Oprah, her guests and her audience too often end up trusting what earlier female chauvinists would have called “a woman’s intuition.” She routinely relies on the new-agey advice of Dr. Christiane Northrup, who sells “women’s wisdom” healing tarot cards and tells Oprah that many of women’s health problems are manifestations of problems with their souls. Along the same lines, Oprah also famously and wholeheartedly endorsed The Secret, Rhonda Byrne’s book which advocated thinking positive thoughts with the belief that positive vibrations will somehow attract positive outcomes. She was forced to backpedal a bit, though, when one of her viewers wrote to say she was refusing chemotherapy and was planning to cure her breast cancer using the power of The Secret.

When asked to ponder the significance of “A Woman’s Nation,” Oprah’s offering conjured up more nonsense and glowing, soft-focus spirituality. In her signature style, she opened with a quote from her guiding magic negress, Sojourner Truth, an illiterate former slave and suffragette who believed that Eve’s sin in the Garden of Eden proved women were “strong enough to turn the world upside down.”  That’s one way to look at it. Oprah then revealed to us that there is “no real power without spiritual power,” a power which is “connected to the source of things.” Oprah is magic, because says she can see this supernatural power “shining through” people. She wraps up with a quote from self-help guru Gary Zukav, who tells us that authentic empowerment comes only when personality serves the energy of its soul. Whatever that means.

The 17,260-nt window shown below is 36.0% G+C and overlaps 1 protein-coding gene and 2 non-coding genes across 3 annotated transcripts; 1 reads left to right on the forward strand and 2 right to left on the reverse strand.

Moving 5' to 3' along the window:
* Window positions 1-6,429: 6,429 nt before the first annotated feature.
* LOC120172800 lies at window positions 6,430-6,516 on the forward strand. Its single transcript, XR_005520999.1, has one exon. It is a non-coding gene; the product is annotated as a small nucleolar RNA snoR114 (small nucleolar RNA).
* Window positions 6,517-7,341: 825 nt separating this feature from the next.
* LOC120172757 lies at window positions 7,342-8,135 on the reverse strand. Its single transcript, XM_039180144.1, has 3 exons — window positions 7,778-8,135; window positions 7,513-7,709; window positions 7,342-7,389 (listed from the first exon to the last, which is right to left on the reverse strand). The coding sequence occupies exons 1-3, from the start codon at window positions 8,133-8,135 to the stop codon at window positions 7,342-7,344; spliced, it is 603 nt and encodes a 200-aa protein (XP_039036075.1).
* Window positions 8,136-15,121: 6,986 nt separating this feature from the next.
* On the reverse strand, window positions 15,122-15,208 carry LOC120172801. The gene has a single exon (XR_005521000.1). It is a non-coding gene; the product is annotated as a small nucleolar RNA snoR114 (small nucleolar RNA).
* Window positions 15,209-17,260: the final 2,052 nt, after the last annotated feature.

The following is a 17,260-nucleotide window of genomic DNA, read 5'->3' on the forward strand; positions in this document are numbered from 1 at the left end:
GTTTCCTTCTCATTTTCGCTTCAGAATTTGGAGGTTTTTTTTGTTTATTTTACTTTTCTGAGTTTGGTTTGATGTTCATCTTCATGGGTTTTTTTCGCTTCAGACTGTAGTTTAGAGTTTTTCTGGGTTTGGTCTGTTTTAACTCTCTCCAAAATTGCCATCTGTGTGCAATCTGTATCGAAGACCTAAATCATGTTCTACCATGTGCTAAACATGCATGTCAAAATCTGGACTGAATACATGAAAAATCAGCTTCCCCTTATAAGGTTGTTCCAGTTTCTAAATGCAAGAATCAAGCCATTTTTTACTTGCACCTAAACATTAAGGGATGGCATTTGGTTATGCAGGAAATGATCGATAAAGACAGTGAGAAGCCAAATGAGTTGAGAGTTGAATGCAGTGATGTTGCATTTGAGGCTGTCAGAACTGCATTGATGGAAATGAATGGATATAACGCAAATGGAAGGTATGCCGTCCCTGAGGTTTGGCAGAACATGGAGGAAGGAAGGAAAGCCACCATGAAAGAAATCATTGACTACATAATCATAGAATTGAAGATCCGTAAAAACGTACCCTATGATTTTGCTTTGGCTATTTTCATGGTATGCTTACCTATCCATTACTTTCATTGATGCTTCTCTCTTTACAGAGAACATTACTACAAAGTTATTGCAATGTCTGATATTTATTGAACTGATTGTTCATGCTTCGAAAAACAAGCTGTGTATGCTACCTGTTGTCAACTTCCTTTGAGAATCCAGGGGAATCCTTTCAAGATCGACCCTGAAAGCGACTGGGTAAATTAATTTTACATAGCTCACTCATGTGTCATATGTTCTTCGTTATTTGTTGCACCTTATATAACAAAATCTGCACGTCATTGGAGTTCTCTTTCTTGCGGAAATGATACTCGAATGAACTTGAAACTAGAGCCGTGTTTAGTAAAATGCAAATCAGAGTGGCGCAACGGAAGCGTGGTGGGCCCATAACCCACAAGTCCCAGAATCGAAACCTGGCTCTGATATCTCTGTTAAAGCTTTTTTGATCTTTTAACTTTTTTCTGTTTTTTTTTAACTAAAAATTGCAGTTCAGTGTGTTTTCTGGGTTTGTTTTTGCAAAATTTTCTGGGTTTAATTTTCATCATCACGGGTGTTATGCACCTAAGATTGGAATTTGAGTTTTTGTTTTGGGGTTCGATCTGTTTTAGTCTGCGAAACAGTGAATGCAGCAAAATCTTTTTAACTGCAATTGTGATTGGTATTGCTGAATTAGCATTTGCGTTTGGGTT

Oprah represents and holds great sway with American women. Her book recommendations go straight to number one. She has her own channel, her own magazine, her own radio station. Virtually any product she touches turns to gold and flies off the shelves. It’s entirely possible that her endorsement delivered the Democratic Party’s presidential nomination to Barak Obama.

American women still can’t get enough of Oprah, after all of these years. In her Epilogue to The Shriver Report, she asked women to let the conversation begin about what it means to live in a woman’s nation.

If The Shriver Report truly offers us a glimpse of what’s to come, of what Oprah’s nation might look like, then instead of dispelling concerns and discrediting stereotypes, it seems to validate the very fears men have always had about putting women in power.

Oprah’s nation is a nation where emotion wins over reason, where intuition rules over science and where new age spiritualist mumbo jumbo reigns supreme. Oprah’s nation is unconcerned with the harsh realities of the world. Oprah’s nation is a nation of talkers and feelers who are worried most about finding love, finding happiness, feeling pretty and keeping off those pounds. It’s a nation led by women desperately trying to live their “best life.”

Oprah’s nation, a woman’s nation, is a nation of passive, emotional consumers who have absolutely no common sense.

The whole world must be laughing.


Jack Donovan is the author of Androphilia and the co-author of Blood-Brotherhood and Other Rites of Male Alliance. He lives in Portland, Oregon and works in the fitness industry.